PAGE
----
Tackling the world’s most pressing global challenges will require increased international engineering collaboration across many disciplines to develop sustainable solutions, according to a new report from the Institution of Mechanical Engineers.
- Collaboration needed despite global trends towards nationalism and isolationism
- Engineers have a unique role in developing holistic approaches
- Managers need to have the right skills to understand cultural sensitivities
Solving global challenges such as climate change, biodiversity loss and future pandemics will require worldwide collaboration in contradiction of the current trends towards nationalism and isolationism.
In the report “The Future of International Collaborative Engineering – A Manifesto”, the Institution explores the nature of engineering collaboration, the impact of the COVID-19 pandemic and considers how engineers have a unique role in integrating scientific, social and economic knowledge into holistic approaches.
Dr Tim Fox, the report’s author and Fellow of the Institution, said:
“It is vital that the engineering profession comes together around the globe to advocate for collaboration, work towards reversing isolationism, and ensure that engineers at all stages in their career journey have opportunities to gain the knowledge and skills necessary for successful multi-discipline, multi-sector, multi-nation collaborative engagement. The need for such collaboration has arguably never been so acute.”
The report features three case studies on collaboration during the pandemic- FujiFilm’s work to support vaccine manufacture, the University College London (UCL) – Venture project to develop a new breathing aid for COVID-19 patients and the experience at Brunel University of working with engineering students exclusively online.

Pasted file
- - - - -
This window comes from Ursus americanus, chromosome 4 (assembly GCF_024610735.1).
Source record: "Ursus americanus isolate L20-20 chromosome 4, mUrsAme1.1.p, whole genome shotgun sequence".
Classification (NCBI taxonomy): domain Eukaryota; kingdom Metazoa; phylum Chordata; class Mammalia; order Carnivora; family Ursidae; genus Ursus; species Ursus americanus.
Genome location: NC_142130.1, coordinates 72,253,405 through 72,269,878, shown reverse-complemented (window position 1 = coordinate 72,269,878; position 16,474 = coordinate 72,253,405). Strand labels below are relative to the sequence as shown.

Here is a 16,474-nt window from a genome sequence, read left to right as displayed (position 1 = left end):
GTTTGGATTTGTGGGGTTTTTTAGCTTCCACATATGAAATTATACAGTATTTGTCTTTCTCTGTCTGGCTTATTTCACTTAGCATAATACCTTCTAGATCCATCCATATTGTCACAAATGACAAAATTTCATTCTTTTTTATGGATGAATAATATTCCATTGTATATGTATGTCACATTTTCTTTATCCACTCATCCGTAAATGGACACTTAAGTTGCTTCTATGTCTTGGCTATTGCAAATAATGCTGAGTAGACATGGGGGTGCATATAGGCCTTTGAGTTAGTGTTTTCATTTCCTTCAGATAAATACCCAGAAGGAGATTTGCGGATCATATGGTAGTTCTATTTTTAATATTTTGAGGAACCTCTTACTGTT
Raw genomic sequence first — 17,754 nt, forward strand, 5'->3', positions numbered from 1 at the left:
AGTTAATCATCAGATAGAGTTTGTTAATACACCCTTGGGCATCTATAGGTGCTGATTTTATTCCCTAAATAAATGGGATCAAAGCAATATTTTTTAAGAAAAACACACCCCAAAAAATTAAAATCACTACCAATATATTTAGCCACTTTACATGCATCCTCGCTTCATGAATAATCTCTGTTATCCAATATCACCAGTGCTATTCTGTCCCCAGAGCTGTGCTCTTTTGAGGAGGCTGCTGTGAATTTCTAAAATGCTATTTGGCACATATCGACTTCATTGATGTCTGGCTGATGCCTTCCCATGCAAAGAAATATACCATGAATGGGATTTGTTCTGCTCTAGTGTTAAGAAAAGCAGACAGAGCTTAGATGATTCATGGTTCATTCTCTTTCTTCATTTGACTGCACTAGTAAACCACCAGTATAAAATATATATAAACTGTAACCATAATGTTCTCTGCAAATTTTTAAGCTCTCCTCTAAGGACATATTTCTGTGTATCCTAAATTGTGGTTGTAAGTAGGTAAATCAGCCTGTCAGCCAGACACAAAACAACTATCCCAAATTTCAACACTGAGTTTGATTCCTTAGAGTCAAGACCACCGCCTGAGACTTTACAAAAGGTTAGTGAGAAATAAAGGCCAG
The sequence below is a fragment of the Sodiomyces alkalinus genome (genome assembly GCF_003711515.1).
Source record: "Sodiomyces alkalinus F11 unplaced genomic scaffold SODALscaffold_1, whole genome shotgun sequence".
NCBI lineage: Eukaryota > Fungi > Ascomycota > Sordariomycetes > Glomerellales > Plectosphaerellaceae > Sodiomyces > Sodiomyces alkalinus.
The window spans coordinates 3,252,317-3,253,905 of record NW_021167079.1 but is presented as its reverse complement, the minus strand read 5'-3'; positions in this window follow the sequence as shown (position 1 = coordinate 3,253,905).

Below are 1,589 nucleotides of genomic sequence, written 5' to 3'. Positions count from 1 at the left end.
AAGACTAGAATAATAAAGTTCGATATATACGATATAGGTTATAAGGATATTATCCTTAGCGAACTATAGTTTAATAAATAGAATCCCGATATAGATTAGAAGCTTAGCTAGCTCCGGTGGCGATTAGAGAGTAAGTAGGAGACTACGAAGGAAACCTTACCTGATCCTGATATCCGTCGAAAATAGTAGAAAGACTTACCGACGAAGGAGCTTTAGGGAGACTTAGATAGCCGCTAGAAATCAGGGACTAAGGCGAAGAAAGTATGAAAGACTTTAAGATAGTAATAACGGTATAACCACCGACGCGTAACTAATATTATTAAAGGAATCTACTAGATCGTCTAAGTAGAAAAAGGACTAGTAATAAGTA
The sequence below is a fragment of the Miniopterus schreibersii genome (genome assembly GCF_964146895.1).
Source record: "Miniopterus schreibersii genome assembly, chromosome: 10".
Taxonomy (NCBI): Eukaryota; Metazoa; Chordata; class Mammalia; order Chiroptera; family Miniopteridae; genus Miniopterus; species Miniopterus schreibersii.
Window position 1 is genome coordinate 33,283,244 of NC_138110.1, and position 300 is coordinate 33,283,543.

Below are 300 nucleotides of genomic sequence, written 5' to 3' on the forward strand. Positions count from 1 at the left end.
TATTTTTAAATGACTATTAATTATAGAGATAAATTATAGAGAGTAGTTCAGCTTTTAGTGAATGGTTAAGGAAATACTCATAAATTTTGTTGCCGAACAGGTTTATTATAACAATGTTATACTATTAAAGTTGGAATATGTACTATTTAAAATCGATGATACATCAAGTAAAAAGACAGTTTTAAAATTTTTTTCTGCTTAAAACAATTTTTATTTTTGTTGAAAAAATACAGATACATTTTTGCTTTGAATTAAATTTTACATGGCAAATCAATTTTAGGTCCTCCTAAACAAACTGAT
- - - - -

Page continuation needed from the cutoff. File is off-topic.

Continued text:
In all three cases, the legacy is a previously unthinkable way of collaborating to achieve high standards of engineering and creating a new approach to innovation which has yielded impressive results.
The report calls on Governments to develop and implement strategies to drive greater international collaboration to support countries which do not have the resources to design and implement the complex holistic programmes needed to solve global challenges
It notes that international collaboration will require managers to have the right skills to lead teams to work successfully across cultures.
“Such skills include having an ability to perceive cultural sensitivities and build and manage teams accordingly, as well as create working environments that help engender mutual awareness of, and respect for, cultural differences and alternative behavioural norms,” the report concluded.